Given the pace of change taking place throughout the world and in our regional economy, it’s fair to say the Future of Work is a consuming topic that all civic leaders are wrestling with.

One question is how to prepare students today for jobs that don’t yet exist.

As president of one of Philadelphia’s anchor institutions, this is an issue that is of paramount concern.

On one hand the rapid changes can seem daunting. In fact, one report published by Dell Technologies estimated that more than 80 percent of jobs that will exist in 2030 haven’t been invented yet.

Some dispute that figure. But one thing is certain: fundamental change in the way we work is coming.

For us at Drexel, change has been our one constant. In fact, our founder, A.J Drexel, predicted as much. More than a century ago, he said: “The world will change … This University is designed to change with it.”

So, change is something Drexel has long embraced. One way we have focused on this issue is through experiential learning, delivered through our cooperative education program, which connects Drexel students to six months, fulltime employment experiences, up to three times during their undergraduate years.

Not only do our students learn on the job, but they bring their experience back to campus, and inform the faculty so the curriculum can be continually adjusted to adapt to the quickly changing demands of the workplace.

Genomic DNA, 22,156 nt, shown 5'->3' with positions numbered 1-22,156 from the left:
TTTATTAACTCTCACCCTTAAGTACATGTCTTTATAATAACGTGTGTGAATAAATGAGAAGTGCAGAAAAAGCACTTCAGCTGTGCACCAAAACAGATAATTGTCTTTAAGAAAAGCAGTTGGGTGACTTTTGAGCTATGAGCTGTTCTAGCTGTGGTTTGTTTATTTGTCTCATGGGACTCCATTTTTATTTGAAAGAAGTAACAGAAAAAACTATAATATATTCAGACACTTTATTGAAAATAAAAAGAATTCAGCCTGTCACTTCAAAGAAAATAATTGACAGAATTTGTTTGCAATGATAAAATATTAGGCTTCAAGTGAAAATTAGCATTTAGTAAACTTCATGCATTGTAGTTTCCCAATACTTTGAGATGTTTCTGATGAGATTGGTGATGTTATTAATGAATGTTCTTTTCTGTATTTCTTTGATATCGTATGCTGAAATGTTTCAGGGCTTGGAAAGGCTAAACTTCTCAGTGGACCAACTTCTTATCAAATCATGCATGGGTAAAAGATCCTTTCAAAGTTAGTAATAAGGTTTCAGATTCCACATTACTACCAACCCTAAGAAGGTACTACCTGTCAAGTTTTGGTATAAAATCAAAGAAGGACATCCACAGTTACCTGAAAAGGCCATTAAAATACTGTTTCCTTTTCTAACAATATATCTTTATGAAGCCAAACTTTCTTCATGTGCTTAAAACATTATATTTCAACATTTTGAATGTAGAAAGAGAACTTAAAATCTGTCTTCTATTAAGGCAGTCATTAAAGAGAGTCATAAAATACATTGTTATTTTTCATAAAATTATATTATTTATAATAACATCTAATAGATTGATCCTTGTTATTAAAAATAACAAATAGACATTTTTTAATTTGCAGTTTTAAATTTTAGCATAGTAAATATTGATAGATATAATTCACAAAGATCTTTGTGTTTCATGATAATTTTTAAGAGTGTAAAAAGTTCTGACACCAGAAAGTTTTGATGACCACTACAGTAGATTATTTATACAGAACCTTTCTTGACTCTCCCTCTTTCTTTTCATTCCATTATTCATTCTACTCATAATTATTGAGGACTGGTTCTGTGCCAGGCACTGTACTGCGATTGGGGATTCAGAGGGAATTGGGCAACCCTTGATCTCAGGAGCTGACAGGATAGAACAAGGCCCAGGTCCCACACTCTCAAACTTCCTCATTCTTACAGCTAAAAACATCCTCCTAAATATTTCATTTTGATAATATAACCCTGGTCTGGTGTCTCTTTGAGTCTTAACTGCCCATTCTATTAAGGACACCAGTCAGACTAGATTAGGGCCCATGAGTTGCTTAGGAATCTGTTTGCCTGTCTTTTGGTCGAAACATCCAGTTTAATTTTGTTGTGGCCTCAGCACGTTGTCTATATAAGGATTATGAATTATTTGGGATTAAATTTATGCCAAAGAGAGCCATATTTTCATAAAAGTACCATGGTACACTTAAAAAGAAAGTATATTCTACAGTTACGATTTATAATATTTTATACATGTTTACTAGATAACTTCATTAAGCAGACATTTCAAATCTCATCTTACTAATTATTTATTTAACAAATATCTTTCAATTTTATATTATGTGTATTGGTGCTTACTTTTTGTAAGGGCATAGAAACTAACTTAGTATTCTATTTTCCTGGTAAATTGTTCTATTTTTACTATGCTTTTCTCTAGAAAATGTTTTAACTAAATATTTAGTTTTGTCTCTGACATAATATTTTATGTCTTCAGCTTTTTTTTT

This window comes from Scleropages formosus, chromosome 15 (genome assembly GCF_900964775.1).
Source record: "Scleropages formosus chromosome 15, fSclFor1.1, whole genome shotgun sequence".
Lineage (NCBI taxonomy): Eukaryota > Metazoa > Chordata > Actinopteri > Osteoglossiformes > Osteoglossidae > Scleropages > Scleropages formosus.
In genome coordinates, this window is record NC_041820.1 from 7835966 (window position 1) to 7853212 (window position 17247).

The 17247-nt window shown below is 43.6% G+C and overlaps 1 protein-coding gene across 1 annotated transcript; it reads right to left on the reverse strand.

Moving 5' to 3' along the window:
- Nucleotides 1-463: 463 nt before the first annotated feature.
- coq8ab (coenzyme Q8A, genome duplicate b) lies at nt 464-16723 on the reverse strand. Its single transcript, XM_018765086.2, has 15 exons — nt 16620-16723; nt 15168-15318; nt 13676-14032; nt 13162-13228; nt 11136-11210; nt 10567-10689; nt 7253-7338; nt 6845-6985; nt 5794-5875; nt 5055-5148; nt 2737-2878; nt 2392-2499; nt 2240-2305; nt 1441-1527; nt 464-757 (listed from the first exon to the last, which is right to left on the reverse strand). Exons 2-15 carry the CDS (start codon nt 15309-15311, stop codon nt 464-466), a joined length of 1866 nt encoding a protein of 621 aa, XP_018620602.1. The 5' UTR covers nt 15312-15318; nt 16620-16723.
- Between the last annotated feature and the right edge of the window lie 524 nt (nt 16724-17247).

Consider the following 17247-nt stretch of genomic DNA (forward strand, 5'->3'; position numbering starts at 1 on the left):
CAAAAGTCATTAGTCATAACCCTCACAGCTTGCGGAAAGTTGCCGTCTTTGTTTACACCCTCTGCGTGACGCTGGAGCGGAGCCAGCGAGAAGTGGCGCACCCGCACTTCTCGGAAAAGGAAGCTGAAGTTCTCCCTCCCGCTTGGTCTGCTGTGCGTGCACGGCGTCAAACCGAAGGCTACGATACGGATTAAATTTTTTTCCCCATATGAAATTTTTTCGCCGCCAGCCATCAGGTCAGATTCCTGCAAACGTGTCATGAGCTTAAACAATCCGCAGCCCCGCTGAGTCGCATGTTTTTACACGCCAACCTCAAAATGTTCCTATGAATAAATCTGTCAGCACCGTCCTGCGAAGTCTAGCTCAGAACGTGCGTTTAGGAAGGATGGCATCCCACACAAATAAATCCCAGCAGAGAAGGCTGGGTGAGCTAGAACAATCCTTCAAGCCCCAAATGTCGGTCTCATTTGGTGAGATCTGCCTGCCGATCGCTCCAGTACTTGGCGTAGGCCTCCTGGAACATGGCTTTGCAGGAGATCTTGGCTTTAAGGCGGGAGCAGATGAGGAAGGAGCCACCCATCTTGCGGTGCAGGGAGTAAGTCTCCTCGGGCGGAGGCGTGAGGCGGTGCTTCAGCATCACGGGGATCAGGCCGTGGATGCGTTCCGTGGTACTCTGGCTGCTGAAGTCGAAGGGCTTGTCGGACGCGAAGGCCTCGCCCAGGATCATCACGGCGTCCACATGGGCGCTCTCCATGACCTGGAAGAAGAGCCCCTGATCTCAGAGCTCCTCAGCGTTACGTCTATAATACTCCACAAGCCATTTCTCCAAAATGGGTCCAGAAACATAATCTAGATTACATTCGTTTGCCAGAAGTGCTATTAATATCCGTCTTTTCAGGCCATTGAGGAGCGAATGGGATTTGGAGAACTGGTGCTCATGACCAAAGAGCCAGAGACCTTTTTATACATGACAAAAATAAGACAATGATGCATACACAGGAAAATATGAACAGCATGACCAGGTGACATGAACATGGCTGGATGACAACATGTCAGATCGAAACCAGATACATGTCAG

Over the years, our co-op program has evolved. We have now grown our network of employers to 1,600 companies, nonprofit and governmental organizations in 31 states. Our major employers include Comcast, Independence Blue Cross, Peco, CHOP, J&J, and Vanguard. And we’ve added international co-ops in 38 countries.

Best of all, the co-ops give students hands-on experience and a chance to road test a career. Students cultivate skills that will benefit them regardless of what the Future of Work looks like. That includes emotional intelligence, critical thinking, interpersonal skills and ethical reasoning.

Employers, in turn, value our students because by the time they graduate, they have meaningful experience. They also know basics like how to work in teams, give presentations and meet deadlines.

At a time when many employers say their biggest challenge is finding well-trained workers, co-op is our major competitive advantage when it comes to participating in the Future of Work.

We know, of course, that universities like Drexel can’t simply work to fill tomorrow’s jobs – we must help create them through our research and development efforts.

One way we are doing that is through a Department of Defense-funded Center for Functional Fabrics, a 10,000-square-foot research and prototyping facility located in the heart of Schuylkill Yards, our innovation district across from 30th Street Station, that brings together material scientists and fashion designers to develop smart textiles that also communicate data.